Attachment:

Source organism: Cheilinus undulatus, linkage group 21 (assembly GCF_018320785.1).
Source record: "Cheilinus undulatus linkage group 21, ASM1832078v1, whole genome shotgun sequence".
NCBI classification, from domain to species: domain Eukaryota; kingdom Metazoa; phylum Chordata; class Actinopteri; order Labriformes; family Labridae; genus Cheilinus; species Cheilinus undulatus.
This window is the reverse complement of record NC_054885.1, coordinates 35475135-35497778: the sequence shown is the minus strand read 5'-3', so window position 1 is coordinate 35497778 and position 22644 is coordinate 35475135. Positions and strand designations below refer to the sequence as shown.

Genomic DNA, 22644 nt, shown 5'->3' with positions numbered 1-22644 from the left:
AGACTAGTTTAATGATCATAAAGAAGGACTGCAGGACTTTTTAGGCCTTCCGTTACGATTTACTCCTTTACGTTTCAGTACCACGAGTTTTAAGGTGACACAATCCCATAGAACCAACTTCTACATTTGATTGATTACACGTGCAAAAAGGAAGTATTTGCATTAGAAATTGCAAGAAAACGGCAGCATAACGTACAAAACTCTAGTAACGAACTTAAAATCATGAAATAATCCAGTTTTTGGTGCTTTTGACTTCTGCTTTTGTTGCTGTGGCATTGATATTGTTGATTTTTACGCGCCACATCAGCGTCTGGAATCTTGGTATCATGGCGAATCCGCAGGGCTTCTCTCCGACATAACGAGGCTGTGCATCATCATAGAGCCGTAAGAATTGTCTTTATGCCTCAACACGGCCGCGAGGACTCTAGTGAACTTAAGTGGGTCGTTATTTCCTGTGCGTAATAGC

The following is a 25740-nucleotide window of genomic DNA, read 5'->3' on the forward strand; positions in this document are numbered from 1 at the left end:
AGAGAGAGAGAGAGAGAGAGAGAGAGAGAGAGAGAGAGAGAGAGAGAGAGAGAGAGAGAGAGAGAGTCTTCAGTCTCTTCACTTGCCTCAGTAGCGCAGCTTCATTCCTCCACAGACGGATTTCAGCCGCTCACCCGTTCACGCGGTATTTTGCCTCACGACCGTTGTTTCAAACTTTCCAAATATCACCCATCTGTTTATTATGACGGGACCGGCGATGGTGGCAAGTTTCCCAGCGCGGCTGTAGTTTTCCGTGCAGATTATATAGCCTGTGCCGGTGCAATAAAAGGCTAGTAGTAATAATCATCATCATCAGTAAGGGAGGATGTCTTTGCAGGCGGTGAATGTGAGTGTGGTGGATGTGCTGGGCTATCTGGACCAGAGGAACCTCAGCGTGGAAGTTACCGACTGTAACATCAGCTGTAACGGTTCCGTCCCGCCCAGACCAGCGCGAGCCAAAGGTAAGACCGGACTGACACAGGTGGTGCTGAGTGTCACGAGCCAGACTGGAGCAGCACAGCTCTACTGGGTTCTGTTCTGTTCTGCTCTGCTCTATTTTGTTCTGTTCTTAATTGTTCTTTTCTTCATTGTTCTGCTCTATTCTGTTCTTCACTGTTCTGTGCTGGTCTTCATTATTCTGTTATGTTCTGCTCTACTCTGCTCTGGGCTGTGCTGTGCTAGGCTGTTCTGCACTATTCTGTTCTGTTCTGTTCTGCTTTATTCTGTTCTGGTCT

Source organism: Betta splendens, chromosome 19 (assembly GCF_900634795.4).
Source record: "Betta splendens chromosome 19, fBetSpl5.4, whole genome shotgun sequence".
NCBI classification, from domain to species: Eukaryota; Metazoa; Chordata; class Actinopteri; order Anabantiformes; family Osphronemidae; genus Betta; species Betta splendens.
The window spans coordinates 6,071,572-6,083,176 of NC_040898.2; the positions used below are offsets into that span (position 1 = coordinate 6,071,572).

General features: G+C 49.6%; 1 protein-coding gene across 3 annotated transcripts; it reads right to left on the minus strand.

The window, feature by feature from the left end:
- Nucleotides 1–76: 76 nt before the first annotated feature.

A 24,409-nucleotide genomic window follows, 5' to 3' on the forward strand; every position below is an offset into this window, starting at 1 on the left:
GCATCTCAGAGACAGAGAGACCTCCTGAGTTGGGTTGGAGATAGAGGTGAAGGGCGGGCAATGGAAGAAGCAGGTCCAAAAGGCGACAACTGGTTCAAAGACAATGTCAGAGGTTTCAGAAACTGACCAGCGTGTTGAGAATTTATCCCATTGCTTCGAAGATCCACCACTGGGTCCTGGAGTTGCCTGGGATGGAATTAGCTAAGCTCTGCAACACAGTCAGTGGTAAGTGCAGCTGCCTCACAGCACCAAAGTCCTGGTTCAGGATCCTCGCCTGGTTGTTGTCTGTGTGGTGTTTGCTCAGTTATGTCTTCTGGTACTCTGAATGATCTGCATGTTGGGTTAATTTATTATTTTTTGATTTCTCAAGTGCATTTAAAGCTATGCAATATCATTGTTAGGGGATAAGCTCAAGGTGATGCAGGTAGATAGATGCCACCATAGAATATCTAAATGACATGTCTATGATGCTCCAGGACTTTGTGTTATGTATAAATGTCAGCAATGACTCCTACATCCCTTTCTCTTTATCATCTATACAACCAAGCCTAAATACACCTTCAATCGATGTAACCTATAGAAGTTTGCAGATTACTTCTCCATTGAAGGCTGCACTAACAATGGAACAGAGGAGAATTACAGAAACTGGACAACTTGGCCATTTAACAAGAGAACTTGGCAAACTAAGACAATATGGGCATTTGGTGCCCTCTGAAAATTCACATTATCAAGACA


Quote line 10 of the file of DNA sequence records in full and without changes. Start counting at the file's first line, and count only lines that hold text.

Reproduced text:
Source record: "Betta splendens chromosome 19, fBetSpl5.4, whole genome shotgun sequence".